MSIX Applications: Handle Prerequisites by Declaring Dependencies in MSIX
In the packaging industry, we're used to using application dependencies very often. And with the transition from MSI to MSIX, we have more options to declare and handle them.
In MSI, we use Prerequisites to chain multiple dependencies -- which means that the installation would continue only if the product was found in the chain, otherwise, it would fail.
For more details about Prerequisites, have a look at our FAQ.
We're happy to see that Microsoft took this up a notch with MSIX, offering more alternatives to help packagers manage dependencies.
In this article, we will first understand what is an MSIX dependency, how it works and how you can define it within the Advanced Installer project.
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What is a Package Dependency and how to add it into the MSIX Manifest?
A PackageDependency helps to establish package dependencies and incompatibilities that may slow down your application's installation process.
You will find the <Dependencies> element in every AppxManifest.xml from MSIX.
The <Dependencies> element usually contains the minimum required OS version and the maximum tested OS version needed for your application to install.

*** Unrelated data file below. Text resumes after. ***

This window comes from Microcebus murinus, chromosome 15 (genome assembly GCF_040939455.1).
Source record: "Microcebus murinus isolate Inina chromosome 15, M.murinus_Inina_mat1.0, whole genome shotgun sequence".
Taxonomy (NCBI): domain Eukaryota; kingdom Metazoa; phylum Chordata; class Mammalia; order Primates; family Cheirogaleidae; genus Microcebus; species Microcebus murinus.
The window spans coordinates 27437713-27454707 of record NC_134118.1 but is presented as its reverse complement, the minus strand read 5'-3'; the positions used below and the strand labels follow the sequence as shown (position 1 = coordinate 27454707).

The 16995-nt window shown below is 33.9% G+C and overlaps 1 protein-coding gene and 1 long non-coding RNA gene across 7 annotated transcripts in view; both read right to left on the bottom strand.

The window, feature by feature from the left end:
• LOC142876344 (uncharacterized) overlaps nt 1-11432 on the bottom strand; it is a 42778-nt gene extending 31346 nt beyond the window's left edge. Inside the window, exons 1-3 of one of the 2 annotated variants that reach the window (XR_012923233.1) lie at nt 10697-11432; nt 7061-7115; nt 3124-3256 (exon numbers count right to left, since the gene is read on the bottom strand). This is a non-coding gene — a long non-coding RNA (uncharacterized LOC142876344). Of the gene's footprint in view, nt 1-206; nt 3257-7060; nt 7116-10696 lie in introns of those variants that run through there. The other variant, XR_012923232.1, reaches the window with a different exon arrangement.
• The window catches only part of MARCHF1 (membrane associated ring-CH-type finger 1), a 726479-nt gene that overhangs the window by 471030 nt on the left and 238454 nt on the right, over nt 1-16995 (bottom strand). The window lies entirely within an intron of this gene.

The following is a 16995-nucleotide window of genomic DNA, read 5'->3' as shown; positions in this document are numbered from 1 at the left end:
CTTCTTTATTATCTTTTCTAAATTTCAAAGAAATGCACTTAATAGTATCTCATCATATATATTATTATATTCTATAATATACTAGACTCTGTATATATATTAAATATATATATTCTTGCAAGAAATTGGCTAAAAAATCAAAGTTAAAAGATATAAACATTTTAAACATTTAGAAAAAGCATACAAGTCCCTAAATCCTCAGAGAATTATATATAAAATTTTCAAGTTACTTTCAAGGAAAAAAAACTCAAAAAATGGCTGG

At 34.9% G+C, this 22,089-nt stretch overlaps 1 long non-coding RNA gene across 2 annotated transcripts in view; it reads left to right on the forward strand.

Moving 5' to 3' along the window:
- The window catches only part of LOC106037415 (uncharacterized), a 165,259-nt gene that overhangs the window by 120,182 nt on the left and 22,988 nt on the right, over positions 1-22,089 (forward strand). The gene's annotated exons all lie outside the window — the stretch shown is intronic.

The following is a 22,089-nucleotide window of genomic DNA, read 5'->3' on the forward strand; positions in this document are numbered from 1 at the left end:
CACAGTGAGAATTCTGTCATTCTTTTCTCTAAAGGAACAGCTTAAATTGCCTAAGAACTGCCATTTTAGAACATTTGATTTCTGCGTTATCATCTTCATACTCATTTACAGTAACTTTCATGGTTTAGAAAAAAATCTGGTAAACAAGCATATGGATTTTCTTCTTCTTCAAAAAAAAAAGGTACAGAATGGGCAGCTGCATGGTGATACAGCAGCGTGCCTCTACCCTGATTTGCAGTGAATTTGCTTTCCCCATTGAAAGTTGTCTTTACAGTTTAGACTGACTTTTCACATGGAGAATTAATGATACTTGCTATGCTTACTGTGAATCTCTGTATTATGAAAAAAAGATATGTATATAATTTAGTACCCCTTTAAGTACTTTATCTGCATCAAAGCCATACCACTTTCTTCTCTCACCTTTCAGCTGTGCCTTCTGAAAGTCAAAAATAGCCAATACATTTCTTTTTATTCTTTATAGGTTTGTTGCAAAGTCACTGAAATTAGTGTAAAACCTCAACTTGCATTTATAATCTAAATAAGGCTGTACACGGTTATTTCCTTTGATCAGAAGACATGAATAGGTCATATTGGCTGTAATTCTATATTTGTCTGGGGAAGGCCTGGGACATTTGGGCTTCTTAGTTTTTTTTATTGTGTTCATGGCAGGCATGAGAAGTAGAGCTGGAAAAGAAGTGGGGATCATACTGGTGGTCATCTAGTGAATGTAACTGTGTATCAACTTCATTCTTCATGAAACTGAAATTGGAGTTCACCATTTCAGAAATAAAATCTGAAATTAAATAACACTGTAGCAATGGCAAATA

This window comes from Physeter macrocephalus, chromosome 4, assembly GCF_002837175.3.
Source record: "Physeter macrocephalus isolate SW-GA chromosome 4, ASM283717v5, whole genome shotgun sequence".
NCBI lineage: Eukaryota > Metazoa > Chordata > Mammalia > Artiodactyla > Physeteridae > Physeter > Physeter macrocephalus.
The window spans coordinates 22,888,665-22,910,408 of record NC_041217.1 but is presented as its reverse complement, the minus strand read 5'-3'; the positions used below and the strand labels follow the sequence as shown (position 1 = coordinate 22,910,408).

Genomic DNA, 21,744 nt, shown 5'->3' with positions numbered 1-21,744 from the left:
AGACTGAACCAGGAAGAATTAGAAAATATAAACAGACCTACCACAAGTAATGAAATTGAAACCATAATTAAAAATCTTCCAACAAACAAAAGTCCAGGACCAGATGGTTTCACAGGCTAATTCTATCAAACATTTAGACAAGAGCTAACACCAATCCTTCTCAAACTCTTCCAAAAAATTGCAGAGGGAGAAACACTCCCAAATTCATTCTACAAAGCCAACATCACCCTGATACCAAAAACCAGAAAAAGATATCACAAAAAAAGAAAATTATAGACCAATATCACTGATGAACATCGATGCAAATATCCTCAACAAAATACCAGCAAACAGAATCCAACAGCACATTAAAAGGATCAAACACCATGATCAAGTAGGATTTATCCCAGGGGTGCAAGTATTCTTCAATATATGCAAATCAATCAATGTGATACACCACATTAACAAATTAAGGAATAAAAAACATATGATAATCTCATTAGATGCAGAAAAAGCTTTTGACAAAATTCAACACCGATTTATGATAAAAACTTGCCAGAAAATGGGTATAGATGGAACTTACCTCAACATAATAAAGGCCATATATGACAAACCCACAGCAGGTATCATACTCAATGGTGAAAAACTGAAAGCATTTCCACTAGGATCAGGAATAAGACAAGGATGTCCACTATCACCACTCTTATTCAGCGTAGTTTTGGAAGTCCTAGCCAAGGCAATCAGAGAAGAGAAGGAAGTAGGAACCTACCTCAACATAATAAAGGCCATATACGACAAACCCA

Keep in mind that your installation will fail if your minimum OS version declared in the MSIX manifest is higher than the OS version of your machine.
This is how an OS version dependency looks in our AppManifest:
<Dependencies> <TargetDeviceFamily MaxVersionTested="10.0.19041.0" MinVersion="10.0.17763.0" Name="Windows.Desktop"/> </Dependencies>
If your MSIX package needs a specific prerequisite (dependency) to install, you have the option to add it in the <Dependencies> element as a <PackageDependency> child element.
Can you make a dependency package optional?
Microsoft also offers the possibility to make a dependency package optional. If this option is enabled, you can install the main MSIX package even if the dependency is not found.
Take into consideration that this flag is set to “false” by default. So, if you add a dependency like the one in the example below, the installation will fail since the application (in our case Caphyon.SampleApplication) will not be installed on the machine.
<Dependencies> <TargetDeviceFamily MaxVersionTested="10.0.19041.0" MinVersion="10.0.17763.0" Name="Windows.Desktop"/> <PackageDependency MinVersion="18.104.22.168" Name="Caphyon.SampleApplication" Publisher="CN=TestCert_2020-3-25_14-56-53"/> </Dependencies>